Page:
WARPUNY (AFP) – The sheep and cows are in the meadow, the cheese is ripening in a room on the ground floor – just the kind of scene attracting increasing numbers of Polish city slickers away from the urban jungle.
Ruslan Kozynko, playing an old piano in the attic of this farm in the lake-rich Masuria region, is one of the cheesed-off urbanites who have turned cheesemakers.
A country with a strong agricultural tradition, Poland is already a European powerhouse when it comes to the production of staples like apples and poultry, so perhaps one day its northern artisanal cheese will become yet another blockbuster hit.
“There are around 1,000 small cheese makers in Poland, though every week I hear of a couple new folks starting out,” said food critic Gieno Mientkiewicz, a great lover of cheese.
These are usually “cultured city-dwellers who leave behind lucrative positions at large corporations in search of silence, greenery and a different lifestyle”, he told AFP.
He compared the trend to that of France after the May 1968 revolt, when hippie communities dreamt of “raising sheep in the Causses limestone plateaus”.
Before piano-playing farmer Kozynko became owner of the Rancho Frontiera farm in the village of Warpuny, he lived in the large western city of Poznan. The Ukrainian-born classical pianist, composer and mountaineer and his wife Sylwia Szlandrowicz decided around 20 years ago to fulfill their bucolic dream.
They acquired a 17-hectare ramshackle farm and began by setting up a riding school. That venture stalled and they decided to start up in the cheese business.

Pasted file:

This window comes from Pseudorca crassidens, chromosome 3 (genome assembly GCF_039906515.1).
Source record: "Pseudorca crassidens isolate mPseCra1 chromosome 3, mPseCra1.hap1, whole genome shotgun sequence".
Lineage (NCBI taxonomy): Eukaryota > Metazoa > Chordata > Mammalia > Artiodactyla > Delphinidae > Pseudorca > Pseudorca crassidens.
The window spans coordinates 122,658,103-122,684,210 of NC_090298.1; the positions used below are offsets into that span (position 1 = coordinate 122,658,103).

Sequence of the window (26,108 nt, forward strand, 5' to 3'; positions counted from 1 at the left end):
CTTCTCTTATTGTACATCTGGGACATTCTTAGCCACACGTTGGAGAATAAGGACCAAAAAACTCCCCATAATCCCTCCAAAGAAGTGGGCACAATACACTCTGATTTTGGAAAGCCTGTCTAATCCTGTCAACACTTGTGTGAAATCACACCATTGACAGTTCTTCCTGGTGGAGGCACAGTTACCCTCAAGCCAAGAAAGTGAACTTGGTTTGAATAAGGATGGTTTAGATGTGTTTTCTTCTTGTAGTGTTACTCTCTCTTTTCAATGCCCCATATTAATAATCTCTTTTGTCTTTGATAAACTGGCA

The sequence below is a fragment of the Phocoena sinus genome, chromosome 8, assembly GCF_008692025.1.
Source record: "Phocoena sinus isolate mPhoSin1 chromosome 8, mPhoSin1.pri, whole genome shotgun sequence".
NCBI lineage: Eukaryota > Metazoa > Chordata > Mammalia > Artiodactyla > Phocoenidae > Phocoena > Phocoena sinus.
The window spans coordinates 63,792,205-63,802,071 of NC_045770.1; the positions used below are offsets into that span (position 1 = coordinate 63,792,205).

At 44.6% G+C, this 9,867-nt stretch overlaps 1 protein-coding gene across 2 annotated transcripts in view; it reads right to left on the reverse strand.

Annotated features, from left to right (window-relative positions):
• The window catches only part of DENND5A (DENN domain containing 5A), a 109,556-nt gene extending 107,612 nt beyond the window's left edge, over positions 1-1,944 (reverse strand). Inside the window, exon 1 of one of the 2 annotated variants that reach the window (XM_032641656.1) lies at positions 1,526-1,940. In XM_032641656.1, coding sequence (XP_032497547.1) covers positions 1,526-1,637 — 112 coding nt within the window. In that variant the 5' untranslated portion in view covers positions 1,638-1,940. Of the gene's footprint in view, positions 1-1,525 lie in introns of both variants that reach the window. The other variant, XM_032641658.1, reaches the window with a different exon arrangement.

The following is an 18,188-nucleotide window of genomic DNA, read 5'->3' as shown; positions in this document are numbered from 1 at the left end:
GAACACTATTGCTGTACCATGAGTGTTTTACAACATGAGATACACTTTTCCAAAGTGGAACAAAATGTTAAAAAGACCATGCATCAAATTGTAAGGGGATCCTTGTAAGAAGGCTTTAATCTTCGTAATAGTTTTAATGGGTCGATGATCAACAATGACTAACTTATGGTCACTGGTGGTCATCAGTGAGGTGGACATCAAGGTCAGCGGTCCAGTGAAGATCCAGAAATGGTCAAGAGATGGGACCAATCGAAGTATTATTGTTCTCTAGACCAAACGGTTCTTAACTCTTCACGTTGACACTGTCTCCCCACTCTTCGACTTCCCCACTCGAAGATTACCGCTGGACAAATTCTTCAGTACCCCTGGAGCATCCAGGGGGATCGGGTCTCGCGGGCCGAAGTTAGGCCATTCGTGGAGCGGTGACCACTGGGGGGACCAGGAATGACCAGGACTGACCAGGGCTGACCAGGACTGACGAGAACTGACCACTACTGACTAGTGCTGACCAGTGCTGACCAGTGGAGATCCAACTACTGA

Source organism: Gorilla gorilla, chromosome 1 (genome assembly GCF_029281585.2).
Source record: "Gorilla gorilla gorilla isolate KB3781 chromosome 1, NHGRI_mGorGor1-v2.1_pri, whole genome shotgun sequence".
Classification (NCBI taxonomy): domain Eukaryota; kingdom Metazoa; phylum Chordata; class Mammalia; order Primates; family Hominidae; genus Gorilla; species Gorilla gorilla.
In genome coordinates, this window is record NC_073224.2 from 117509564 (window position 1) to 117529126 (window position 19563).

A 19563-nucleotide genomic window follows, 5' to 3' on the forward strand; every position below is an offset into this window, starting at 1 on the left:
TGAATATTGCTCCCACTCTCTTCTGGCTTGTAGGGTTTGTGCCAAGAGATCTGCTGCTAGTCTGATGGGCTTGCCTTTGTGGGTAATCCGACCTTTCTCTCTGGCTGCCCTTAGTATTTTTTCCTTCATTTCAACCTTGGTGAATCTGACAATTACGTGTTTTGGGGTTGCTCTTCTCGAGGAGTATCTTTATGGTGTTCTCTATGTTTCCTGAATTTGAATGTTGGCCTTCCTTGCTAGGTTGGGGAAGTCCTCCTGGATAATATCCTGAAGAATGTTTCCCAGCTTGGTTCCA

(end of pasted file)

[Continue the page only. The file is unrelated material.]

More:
“We didn’t take any vacation for almost 15 years before we managed to achieve a certain level of lifestyle and comfort,” Kozynko said.
Their cattle are of the Jersey breed, named after the largest British Channel Island. Rather small, fawn in colour and with brown and grey accents, they provide milk that is high in butterfat and “exceptional in flavour”.
“In Europe, there are fewer and fewer natural rich herbs, and so I think that’s one reason why our cheese is such a hit not only with Poles, but also with the occasional Italian, Frenchman or Spaniard,” Szlandrowicz told AFP.
The sheep are Friesians, a top dairy breed from Eastern Friesland in northern Germany.
“We produce fresh sheep’s cheese, as well as the so-called Masurian, a ripened cheese with a powerful flavour,” Szlandrowicz added.
“It’s a farmer’s cheese made by hand, whereas the Italian pecorino, which is similar, is an industrial product.”
With milk from the Jersey cows, they make the parmesan-like Dzersejan cheese, as well as a Jersey Blue, among others.
Another farm in the region, the Nad Arem facility specialising in goat cheese, has a similar backstory.
The owner, entrepreneur Helena Wroblewska, had gone into sweater manufacturing in the early 1990s in Olsztyn, Masuria’s largest city.
But the competition from Asia soon wore her out, she said, so when she came across a lakeside meadow in Kierzliny, she decided “it was my place on Earth”.
Wroblewska bought up a rundown farm, renovated it and began to raise goats, just for herself. Except, as it turns out, they breed like rabbits, which left her with hundreds of thousands of litres of milk and no clue how to dispose of it.
“The choice was between goat milk powder or cheese,” she said. She opted for the latter.
Country life was enough of a draw that one of her daughters, Izabela Ciesielska, a psychologist by training, decided to come on board and provide fresh momentum to the family farm.
Today, around 300 goats – mostly of the alpine variety – happily frolic around a huge meadow. The farm boasts more than 50 hectares of pasture and produces around 10 tonnes of cheese each year.
“Nowadays I make cheese with a refinement period of two years. And also pickled cheese, with herbs mixed in, like cumin, wild garlic, sundried tomatoes, fenugreek, coriander, nettle, mint,” Ciesielska said.